Recently, we asked our teacher audience to report to us the earliest student trends they remember. Not as students, but as teachers. What little toys were you constantly taking up? Which clothing item, shoe, or accessory could you see on every child? What words or phrases did you hear so often you almost had a meltdown?
Get ready for this roller coaster down memory lane. It’s a doozy.
1975: Mood rings
How would we know if we were mad without looking down at our hand?
1976: Holly Hobbie swap cards
Holly Hobbie, a fictional little girl clad in patchwork rag dresses and a giant bonnet, swept onto the scene in the mid- to late ’70s. Holly Hobbie dolls, ceramics, games, and other goods soon followed … and one teacher distinctly recalled the popularity of the swap cards at recess.
Late 1970s: Safety pins as earrings
Youth of the 1970s invented punk, and they have sewing accoutrements in their faces to prove it.
The ’80s popularized this term for the clean-cut, pastel-wearing country club aesthetic, but I can only hear it as A.C. Slater talking to Zack Morris from Saved by the Bell. “What’s up, Preppy?”
Source: 80s Fashion
Early 1980s: Hacky sack
If a circle of students got really noisy in the cafeteria, you knew they were on a huge hacky-sack streak.
1981: Dukes of Hazzard
Many a desk and cafeteria table in schools across the country were left off-kilter as students imitated Luke and his famous hood slide.
1981: Rubik’s Cubes
Teachers in the ’80s surely had a collection of confiscated Rubik’s Cubes in their desks.
1983: “Psyche!” at the end of every sentence
The true origins of saying “Psyche!” or “Sike!” aren’t clear, but the phrase definitely took off after Eddie Murphy’s ice cream man skit in 1983.
1985: Garbage Pail Kids trading cards
The Garbage Pail Kids trading cards were a trend no one saw coming. Like the “evil” side of the Cabbage Patch Kids, older children delighted in their mischievous and gross traits, e.g., Bad Breath Seth.
1987 Teenage Mutant Ninja Turtles
These heroes in a half shell were on lunch boxes, kids’ clothes, and backpacks for YEARS. Not to mention the figurines that were constantly causing distractions.
Late 1980s: Mile-high Aqua Net bangs
“Hey! Put away that teasing comb!” said every educator at some point in the late 1980s.
Source: Design You Trust
1988: Zubaz pants
Like zebra pants but cooler. Step off the bus in these bad boys and you’ll think you own the school. Not gonna lie, kinda want a pair.
Buy it: Amazon
1989: The Simpsons
The Simpsons TV show quickly infiltrated the pop culture scene. Teachers reported a tremendous amount of Bart Simpson T-shirts as well as adopting many of Bart’s expressions at school, including, “Eat my shorts!” and “Don’t have a cow, man.”
1990: Slap bracelets
Slap bracelets for you youngsters were hard strips of vinyl that, when struck, would coil to form a bracelet. As it happens with many student trends, these were eventually banned in many schools due to extra-enthusiastic slap bracelet injuries.
Source: About the ’80s
1991: Hypercolor clothes
Hypercolor clothes contained a special pigment that changed color when warmed by touch or other forms of heat. Talk about a distraction!
Source: Mental Floss
1996: The Spice Girls, Backstreet Boys, and ’NSync
Girl bands and boy bands reigned supreme in the ’90s. History project on a living celebrity? Lance Bass. Vote on a song for a pep rally? “Wannabe” by the Spice Girls. Chatting up the DJ at the Halloween dance for your favorite slow song? “All My Life” by K-Ci and JoJo. The boy and girl band craze ran DEEP.
Source: Roar on YouTube
1993: Power Rangers
Ask any elementary student their favorite color Power Ranger in 1993 and they would rattle it off without even thinking. These Mighty Morphin crime fighters were especially popular as Halloween costumes.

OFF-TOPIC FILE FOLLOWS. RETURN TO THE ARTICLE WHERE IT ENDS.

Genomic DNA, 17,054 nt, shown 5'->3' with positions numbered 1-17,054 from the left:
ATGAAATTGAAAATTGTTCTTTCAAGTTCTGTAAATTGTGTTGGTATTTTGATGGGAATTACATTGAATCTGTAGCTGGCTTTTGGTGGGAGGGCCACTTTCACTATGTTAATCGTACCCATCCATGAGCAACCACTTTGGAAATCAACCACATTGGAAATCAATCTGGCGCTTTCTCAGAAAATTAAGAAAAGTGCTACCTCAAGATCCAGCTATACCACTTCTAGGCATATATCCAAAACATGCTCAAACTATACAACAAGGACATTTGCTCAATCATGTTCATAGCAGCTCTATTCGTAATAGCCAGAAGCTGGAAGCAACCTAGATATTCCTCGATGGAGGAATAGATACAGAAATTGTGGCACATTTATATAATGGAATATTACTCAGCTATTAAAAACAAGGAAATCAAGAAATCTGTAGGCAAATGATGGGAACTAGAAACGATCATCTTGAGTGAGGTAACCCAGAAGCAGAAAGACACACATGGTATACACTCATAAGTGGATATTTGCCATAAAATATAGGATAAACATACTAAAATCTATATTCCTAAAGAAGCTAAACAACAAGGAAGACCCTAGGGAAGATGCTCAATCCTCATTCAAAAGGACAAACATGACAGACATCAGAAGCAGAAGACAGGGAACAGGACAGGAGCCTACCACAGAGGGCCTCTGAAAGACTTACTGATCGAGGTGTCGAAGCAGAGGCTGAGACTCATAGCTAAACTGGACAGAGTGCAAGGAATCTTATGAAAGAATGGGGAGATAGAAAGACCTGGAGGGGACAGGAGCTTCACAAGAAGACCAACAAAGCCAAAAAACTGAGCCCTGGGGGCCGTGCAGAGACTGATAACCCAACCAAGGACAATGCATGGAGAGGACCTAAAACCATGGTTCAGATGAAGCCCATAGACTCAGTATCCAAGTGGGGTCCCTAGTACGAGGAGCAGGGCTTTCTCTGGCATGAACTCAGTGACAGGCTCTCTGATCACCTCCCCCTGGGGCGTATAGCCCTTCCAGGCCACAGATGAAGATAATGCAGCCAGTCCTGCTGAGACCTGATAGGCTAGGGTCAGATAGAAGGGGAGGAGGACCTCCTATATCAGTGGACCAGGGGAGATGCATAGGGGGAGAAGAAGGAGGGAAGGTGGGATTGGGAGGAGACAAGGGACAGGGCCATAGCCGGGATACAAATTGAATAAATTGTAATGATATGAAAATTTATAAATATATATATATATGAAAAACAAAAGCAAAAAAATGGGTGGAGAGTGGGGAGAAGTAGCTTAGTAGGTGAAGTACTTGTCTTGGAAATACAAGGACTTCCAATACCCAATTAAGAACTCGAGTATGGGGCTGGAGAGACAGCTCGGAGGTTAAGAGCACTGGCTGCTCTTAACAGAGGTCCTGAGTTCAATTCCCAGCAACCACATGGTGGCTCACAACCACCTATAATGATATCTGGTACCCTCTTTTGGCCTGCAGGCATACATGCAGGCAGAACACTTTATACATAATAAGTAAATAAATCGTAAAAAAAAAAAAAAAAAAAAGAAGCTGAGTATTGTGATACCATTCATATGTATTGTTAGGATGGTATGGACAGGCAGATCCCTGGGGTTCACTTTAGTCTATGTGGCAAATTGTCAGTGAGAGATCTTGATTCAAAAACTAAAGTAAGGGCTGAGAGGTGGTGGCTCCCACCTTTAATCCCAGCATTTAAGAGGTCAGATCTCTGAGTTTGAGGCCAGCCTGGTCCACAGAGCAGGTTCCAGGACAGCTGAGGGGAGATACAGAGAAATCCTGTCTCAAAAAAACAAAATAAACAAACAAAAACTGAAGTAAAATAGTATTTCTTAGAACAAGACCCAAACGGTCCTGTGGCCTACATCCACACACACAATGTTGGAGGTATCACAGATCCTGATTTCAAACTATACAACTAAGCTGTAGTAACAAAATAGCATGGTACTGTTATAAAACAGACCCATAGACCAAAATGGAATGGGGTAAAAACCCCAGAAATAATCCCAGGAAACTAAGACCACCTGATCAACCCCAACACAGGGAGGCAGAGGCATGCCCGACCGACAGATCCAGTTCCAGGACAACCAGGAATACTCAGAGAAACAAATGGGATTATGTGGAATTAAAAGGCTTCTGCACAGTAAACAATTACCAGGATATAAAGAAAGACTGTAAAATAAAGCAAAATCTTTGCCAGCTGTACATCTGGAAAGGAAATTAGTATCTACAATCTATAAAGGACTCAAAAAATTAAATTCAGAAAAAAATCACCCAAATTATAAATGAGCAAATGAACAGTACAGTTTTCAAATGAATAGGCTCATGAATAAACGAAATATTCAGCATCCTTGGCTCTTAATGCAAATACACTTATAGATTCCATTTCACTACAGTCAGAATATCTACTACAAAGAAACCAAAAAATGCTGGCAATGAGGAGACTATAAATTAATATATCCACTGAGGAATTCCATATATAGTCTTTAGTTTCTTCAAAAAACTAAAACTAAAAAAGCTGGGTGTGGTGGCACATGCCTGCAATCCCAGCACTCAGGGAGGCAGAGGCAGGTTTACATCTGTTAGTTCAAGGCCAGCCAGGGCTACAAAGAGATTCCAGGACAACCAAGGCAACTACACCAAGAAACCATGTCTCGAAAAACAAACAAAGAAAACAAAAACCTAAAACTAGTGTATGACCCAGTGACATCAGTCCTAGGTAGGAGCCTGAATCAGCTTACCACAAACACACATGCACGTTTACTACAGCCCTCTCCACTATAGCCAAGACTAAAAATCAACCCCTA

1993: The Macarena
Not going to lie, the opening to this song still awakens something primal in me. Unfortunately it died off when schools tried to stay relevant by playing “The Macarena” at assemblies, lunch, football games, etc., etc., etc.
Source: YouTube (Also, if you haven’t seen the original video, it’s worth a bonkers stroll down memory lane.)
Pogs were little cardboard discs originally used to seal milk for a Hawaiian dairy company. Soon, they swept the country either as collectibles or used for a game (similar to milk caps) that involved a fancy-looking, more durable pog, a.k.a. a slammer. You can see how a product that was cheap and easy to reproduce made its way onto every school’s recess scene.
Source: This Is Why I’m Broke
1995: Beanie Babies
While Beanie Babies weren’t allowed at school per se, these stuffed creatures were the object of many kids’ fascination and obsession in the mid-1990s. The TY company would frequently “retire” certain Beanie Babies, making them rare and more valuable overnight.
1996: Jitter Rings
A teacher in New Zealand mentioned that these rings, also known as Chatter Rings, were the bane of her existence in the mid-1990s. The object was to keep the gold discs spinning as long as possible while performing tricks, which would be fine if they didn’t emit a loud “chatter” every time the rings were spun. Check out a demonstration here.
1997: Tamagotchi and GigaPets
Tamagotchis were tiny digital animals that you cared for by pressing buttons for food, water, play, and other necessities. If you were a good caretaker and were responsive to their needs, they’d grow and develop more advanced characteristics. If you didn’t, they would die. And what would you do if your mom said “Absolutely not” when you asked if she would babysit your Tamagotchi while at school? Clandestinely check on your Tamagotchi every few hours from your backpack, pretending to be sharpening a pencil.
1998: JNCO jeans
These extra-wide-leg jeans are having a comeback, even though they were practically a safety hazard in school in the ’90s.
1999: Tech Decks
Fads in miniature form always eventually ended up on school desks, and these tiny finger skateboards were no exception.
1999: Pokemon cards
Though we’ve seen more than one cultural moment of Pokemon cards skyrocketing in popularity, the original trend in the late 1990s was what really put Pokemon in motion.
1999: Britney Spears
One of Britney’s first huge hits, “Oops! … I Did It Again” soon became a standard expression at school for making an error.